General Near Surface Ocean Current

An ocean current is a continuous, directed movement of seawater generated by forces acting upon this mean flow, such as breaking waves, wind, the Coriolis effect, cabbeling, and temperature and salinity differences, while tides are caused by the gravitational pull of the Sun and Moon. Depth contours, shoreline configurations, and interactions with other currents influence a current's direction and strength.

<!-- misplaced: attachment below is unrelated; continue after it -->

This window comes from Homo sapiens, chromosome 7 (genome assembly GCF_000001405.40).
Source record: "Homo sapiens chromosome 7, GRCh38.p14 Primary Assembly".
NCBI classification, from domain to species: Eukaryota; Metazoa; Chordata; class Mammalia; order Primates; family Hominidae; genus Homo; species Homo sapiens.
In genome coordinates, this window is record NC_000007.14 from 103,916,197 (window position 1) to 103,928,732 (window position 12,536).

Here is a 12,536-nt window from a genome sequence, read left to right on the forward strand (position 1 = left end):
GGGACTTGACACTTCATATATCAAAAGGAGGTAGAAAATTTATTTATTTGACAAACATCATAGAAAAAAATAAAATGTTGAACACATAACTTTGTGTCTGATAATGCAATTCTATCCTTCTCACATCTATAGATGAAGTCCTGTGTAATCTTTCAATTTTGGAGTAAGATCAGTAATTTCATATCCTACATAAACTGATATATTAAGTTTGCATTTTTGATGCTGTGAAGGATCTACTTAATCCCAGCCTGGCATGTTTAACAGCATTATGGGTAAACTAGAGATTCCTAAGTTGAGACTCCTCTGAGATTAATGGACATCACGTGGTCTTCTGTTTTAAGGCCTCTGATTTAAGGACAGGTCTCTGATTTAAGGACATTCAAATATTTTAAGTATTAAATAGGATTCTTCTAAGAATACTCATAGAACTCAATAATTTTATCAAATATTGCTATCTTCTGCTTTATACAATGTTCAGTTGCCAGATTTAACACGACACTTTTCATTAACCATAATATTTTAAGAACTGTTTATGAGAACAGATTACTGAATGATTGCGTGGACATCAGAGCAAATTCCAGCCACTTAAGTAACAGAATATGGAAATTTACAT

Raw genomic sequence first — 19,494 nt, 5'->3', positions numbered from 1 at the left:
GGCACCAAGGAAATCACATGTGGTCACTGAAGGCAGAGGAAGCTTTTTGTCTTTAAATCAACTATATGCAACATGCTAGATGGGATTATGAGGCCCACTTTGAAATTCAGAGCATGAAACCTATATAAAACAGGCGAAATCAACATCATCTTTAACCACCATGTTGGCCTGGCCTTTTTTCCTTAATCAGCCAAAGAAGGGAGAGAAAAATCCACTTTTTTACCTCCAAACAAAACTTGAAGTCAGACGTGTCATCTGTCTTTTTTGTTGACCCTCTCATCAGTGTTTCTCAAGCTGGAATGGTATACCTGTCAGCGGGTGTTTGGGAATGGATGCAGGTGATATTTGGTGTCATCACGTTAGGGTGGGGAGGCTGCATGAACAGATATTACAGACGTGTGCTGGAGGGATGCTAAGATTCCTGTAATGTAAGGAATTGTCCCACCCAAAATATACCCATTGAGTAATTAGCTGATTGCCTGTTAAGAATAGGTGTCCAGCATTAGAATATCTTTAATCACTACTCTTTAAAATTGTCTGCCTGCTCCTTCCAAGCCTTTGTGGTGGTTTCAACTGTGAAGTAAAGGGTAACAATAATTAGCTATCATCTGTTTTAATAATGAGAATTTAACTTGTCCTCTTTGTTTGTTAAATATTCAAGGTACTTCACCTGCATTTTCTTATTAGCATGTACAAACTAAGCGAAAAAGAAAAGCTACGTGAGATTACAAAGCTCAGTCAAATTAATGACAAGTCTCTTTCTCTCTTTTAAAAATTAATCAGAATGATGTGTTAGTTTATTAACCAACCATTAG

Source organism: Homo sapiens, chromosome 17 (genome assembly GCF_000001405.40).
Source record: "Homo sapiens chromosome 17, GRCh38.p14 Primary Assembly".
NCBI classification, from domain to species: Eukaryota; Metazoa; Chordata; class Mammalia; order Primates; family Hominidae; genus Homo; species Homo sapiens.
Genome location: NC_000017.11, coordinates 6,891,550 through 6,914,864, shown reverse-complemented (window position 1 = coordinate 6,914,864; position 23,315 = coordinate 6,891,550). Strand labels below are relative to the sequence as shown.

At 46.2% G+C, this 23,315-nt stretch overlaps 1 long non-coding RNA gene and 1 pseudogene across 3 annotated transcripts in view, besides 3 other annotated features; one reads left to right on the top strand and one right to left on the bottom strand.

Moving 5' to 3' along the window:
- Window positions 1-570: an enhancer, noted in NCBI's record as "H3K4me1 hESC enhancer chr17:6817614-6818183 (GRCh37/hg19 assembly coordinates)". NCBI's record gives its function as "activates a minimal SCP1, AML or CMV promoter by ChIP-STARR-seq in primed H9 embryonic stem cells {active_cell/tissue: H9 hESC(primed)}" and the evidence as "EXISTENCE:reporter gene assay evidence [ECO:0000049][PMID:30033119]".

Ocean currents flow for great distances, and together, create the global conveyor belt which plays a dominant role in determining the climate of many of the Earths regions. More specifically, ocean currents influence the temperature of the regions through which they travel. General near surface ocean current data was provided by Petroleum Affairs Division. Data was created as part of the Irish Offshore Strategic Environmental Assessment (IOSEA).

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